Affirmative action policies have been a matter of intense debate. India has one of the largest programs for affirmative action in the form of reservations across educational institutions and government jobs for its socially disadvantaged groups – the Scheduled Castes (SC) and Scheduled Tribes (ST) and the Other Backward Classes (OBC). Further, it has various policies aimed at positive discrimination for women.
Arguments against –
- ‘Affirmative action policies’ go against the principle of equality.
- It overrules merit as the number 1 criteria.
- Issues with targeting – Its benefits have been cornered by a few elites among these groups.
- These policies have prevented assimilation.
Arguments for –
1. It doesn’t violate the principle of equality before the law which states that unequal can’t be treated equally.
2. The reasons for Affirmative action policies are to rectify systematic discrimination and institutionalized inequality.
3. The framers of the constitution have provided such policies not on the grounds of religion or caste but on factors of social, political and economic marginalization.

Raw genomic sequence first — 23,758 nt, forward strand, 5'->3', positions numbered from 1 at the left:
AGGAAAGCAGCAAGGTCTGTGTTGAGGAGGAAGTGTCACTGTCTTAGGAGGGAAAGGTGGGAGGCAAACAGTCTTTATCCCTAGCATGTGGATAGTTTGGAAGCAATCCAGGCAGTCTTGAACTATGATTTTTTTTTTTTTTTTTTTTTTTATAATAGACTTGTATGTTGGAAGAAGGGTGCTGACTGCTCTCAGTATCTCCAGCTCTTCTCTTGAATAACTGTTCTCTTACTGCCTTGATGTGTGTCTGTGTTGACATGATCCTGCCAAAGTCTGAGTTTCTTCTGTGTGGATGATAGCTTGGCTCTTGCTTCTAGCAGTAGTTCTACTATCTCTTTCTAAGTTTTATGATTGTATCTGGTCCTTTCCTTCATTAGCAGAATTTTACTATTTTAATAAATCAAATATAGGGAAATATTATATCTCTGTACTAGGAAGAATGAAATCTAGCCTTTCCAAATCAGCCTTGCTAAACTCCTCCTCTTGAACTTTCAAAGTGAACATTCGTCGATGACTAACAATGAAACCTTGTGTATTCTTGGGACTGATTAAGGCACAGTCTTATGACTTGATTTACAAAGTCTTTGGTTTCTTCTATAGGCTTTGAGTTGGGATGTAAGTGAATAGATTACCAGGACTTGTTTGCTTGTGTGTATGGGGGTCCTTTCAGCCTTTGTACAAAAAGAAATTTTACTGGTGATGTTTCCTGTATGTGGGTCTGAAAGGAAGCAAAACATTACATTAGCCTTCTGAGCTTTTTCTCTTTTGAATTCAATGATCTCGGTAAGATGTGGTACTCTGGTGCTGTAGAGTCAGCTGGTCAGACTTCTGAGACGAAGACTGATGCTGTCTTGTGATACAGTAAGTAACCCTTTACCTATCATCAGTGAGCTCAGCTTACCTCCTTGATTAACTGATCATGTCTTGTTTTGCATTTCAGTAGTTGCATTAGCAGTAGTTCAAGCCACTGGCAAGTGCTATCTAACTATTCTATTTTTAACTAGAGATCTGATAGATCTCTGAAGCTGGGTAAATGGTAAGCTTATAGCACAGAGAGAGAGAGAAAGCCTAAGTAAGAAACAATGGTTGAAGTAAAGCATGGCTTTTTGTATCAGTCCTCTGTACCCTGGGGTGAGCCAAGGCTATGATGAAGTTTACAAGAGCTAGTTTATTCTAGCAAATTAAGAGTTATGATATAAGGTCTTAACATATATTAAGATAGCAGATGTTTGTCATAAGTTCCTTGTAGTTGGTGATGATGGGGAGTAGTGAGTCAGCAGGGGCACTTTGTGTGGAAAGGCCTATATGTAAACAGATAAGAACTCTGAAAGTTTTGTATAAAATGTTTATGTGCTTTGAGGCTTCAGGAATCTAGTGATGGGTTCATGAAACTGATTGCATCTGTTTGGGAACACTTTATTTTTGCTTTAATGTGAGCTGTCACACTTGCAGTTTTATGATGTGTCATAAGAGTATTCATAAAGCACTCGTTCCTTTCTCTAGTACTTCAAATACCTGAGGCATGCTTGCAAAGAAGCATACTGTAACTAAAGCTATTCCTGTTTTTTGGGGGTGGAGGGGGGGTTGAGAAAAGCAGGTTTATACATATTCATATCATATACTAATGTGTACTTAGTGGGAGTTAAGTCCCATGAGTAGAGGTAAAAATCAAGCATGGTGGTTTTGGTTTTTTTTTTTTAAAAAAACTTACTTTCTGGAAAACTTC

It is a well-known fact that Affirmative Action has helped in the empowerment of these groups.
1. Many individuals from these backward classes have achieved great heights because of reservations. Eg. Speaker Mira Kumar, our Current President R. Kovind to name a few are all aided by the reservation policy in their initial career.
2. They have become more aware of their rights and are now more assertive wrt their demands from the government. Eg. The Patidar.
3. This has, in turn, strengthened our democracy. Many regional parties represent their interests. They have emerged as strong pressure groups. Eg. The Bahujan Samaj Party.
Despite the success stories, it cannot be denied that there is indeed a targeting problem. Improper certification process and lack of scrutiny. At the same time, the lack of creamy layer among SC/ST prevents these benefits to reach the ones that are actually marginalized.